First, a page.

The Outfit is a well-spun, one-room, mystery crime drama directed by Graham Moore, who also wrote the screenplay with Johnathan McClain. It stars Mark Rylance, Dylan O’Brien, Zoey Deutch, Johnny Flynn, Nikki Amuka-Bird, and Simon Russell Beale.
Leonard Burling (Rylance) is a tailor—or rather, a “cutter”—who opens his shop in Chicago after fleeing London’s world-famous Savile Row due to a personal tragedy. There in Chicago, he crafts exquisite suits for the only people in town who can afford them: successful businessmen and a local family of cut-throat gangsters. He remains quiet, allowing this family to use his back room as a drop point for packages. As long as he keeps to himself, there’s nothing to worry about, right? But, after a hasty decision and some twitchy trigger fingers, he finds himself stuck between a rock and a hard place.
This is Moore’s directorial debut, and it isn’t a bad one at that. The plot feels like an homage to Hitchcock with an unsuspecting Burling getting caught in the middle of a gangster turf war. In the hands of many other directors, this plot could have taken a flashier route. Instead, Moore (and co-writer McClain) take the more minimalist path, focusing on plot and dialogue rather than gunfire and pyrotechnics. Much like it’s lead character, The Outfit is superbly tailored with each camera angle, slight pause, and every word cut perfectly to fit.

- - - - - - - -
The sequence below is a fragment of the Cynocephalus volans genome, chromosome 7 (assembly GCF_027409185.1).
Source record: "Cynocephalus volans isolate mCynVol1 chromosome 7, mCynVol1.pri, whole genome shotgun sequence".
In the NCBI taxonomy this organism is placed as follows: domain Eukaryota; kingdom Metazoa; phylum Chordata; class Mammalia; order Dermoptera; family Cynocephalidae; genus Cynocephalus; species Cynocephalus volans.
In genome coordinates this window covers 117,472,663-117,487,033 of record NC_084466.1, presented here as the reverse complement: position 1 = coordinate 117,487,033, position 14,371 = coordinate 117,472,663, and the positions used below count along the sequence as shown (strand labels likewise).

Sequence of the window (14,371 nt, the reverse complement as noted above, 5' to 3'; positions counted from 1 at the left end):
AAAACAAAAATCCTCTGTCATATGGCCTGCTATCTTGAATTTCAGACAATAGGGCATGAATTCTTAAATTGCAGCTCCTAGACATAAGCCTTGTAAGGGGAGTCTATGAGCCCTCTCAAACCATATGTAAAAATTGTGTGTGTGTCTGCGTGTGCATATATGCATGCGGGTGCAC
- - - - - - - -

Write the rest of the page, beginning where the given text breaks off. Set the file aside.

The acting is wonderful with an understated and terrific performance from Rylance. Burling comes off as a quiet and intentional man, who is set on minding his business and keeping his head down. Zoey Deutch plays Mable, Burling’s assistant. Mable is a marvelous take on the femme fatale. She is equal parts seductive, innocent, courageous and naïve. The film already has a limited cast, of which, there are only two female characters. Each of them is written with depth and wonderfully casted. They are not superficial characters but rather complex ones with their own plans and goals.
The film can be a little slow at times, but not agonizingly so. While Moore does an excellent job using silence to heighten the tension, sometimes it comes at the price of stalling the plot’s pacing and momentum. However, this does give the audience time to steep into the ambiance of the background.
Enough can’t be said about the costume and set design. It is always captivating to see a period piece done well. The one-room setting almost makes the film feel like a play. There are little to no special effects. The plot leans heavily on what is spoken and equally on what is not said. The odd glance. The twitch of a smile. The weight of the unspoken questions in the air.
The Outfit feels as indulgent as each of Burling’s well-crafted suits and will appeal to people looking for a deliberate whodunit.